MIT Expands Financing Scope

The Housing and Urban Development Act of 1968 provides a major boost to the activities of the AFL-CIO's Mortgage Investment Trust due to the increased government commitment to providing housing for low- and moderate-income families. The MIT expands its investments to include construction financing in addition to purchasing and financing mortgages.

AFL-CIO Forms Urban Affairs Department

The Mortgage Investment Trust is expanded and placed under the AFL-CIO's new Department of Urban Affairs, which is charged with coordinating AFL-CIO policy on housing, poverty, manpower training, and mass transit. The new department will work to influence the public debate on America's cities.

King Assassinated in Memphis

Memphis Sanitation WorkersMartin Luther King, Jr., is assassinated while visiting Memphis, Tennessee, to support striking sanitation workers represented by AFSCME Local 1733. The day before he was killed, Dr. King had delivered his memorable “I've been to the mountaintop" speech at Mason Temple in Memphis.

Housing Discrimination Prohibited

Housing DiscriminationThe Fair Housing Act (Title VIII of the Civil Rights Act of 1968) outlaws most housing discrimination and gives HUD responsibility for fair housing programs. The legislation is passed shortly after the assassination of Martin Luther King, Jr. The law will help open America's suburbs to members of minority groups.

Creation of Ginnie Mae

Ginnie MaeFinancing for moderate-income housing is expanded with the creation of the Government National Mortgage Association, commonly known as Ginnie Mae, by the Housing and Urban Development Act of 1968. Ginnie Mae puts the full faith and credit guaranty of the U.S. government behind mortgage-backed securities in order to broaden the demand for these securities and thus lower the rates on the underlying mortgage loans for borrowers.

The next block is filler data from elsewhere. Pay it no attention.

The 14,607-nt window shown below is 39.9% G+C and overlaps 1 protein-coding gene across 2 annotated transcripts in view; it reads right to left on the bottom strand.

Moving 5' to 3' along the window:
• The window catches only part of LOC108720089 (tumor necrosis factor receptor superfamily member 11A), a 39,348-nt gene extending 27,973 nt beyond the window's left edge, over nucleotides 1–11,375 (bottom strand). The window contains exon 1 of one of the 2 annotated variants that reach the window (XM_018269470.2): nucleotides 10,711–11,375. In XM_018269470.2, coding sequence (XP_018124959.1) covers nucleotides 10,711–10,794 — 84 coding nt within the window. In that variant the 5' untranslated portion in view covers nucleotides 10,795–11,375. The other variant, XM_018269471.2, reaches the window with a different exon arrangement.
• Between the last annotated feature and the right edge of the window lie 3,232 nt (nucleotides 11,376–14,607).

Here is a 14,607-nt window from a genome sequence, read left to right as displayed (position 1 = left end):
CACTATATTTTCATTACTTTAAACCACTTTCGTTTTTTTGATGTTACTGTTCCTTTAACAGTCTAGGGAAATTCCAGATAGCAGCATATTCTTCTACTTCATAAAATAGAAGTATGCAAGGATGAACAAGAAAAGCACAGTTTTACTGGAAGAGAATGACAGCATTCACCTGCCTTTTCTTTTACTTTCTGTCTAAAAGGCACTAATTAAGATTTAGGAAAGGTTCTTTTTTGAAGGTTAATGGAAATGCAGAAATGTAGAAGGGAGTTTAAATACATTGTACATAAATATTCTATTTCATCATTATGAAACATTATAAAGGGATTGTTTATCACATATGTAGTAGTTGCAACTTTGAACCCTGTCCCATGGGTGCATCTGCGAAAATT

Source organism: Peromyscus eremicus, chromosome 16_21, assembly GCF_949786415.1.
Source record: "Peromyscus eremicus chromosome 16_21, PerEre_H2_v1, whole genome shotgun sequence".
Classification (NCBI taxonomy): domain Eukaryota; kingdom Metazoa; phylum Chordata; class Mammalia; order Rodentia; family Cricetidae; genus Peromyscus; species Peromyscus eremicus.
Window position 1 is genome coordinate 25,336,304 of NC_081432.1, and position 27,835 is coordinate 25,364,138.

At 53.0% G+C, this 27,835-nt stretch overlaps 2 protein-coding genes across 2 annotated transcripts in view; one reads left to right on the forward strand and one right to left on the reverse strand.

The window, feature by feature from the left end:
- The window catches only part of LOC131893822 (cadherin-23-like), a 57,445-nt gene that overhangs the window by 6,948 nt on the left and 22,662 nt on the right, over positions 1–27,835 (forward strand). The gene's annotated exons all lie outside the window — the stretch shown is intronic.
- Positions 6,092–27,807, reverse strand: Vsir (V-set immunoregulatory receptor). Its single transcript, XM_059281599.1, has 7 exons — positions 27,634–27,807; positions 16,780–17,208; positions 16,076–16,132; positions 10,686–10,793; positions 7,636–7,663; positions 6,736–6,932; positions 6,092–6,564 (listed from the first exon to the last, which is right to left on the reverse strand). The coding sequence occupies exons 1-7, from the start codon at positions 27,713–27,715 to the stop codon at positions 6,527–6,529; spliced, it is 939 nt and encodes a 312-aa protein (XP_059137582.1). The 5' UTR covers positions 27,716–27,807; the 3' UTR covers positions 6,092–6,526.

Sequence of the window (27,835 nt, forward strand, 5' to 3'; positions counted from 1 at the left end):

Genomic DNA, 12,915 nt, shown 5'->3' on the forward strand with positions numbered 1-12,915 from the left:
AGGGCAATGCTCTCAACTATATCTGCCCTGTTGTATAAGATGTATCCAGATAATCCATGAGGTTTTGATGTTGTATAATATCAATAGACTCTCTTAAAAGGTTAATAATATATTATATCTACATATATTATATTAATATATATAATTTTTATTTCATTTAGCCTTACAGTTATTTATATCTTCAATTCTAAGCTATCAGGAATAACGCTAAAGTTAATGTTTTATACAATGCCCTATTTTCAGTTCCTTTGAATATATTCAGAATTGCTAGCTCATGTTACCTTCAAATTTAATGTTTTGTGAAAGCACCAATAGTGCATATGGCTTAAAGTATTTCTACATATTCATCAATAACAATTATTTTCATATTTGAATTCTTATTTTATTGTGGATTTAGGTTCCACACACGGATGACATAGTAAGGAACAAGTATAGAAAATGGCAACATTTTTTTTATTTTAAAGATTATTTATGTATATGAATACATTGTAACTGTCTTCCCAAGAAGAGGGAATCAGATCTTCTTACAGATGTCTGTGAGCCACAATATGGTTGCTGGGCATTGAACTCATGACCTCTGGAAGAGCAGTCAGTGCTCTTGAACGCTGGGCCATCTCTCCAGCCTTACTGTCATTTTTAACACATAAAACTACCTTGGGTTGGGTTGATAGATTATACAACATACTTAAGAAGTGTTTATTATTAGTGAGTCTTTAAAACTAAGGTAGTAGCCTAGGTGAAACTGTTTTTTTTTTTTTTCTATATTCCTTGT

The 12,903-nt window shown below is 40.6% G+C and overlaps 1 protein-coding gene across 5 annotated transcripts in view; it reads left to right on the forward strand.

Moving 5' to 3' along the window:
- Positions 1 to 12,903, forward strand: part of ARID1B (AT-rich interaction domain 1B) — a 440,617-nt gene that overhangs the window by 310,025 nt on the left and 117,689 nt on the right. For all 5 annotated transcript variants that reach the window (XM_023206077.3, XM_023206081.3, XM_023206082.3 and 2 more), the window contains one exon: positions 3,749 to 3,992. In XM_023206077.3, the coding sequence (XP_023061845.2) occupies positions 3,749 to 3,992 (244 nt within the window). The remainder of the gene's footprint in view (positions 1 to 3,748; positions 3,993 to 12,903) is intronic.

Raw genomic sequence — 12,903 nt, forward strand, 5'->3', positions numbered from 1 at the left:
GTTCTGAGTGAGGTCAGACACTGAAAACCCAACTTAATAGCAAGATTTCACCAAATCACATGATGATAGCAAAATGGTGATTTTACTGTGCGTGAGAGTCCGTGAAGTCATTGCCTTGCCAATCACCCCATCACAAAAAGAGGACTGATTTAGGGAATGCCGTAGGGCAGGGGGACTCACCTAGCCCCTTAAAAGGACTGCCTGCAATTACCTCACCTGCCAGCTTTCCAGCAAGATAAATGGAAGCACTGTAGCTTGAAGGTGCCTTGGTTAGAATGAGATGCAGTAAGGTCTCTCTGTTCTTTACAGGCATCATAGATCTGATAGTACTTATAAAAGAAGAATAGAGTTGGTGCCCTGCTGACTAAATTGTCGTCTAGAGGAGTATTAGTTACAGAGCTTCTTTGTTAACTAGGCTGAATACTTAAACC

Fannie Mae Privatized

Founded in 1938 during the Great Depression, the Federal National Mortgage Association, commonly known as Fannie Mae, is privatized to expand the secondary housing finance market and to facilitate and expand the flow of private capital to the housing mortgage market. Fannie Mae purchases government mortgages insured by the Federal Housing Administration or guaranteed by the Veterans Administration.

Private Sector Investment in Affordable Housing

Lyndon JohnsonPresident Lyndon Johnson's Commission on Urban Housing releases its report, also known as the Kaiser Report, on the nation's affordable housing needs. The report emphasizes the need for greater private sector involvement in providing affordable housing. Rental vouchers are proposed as a means of providing low-income housing in the private market.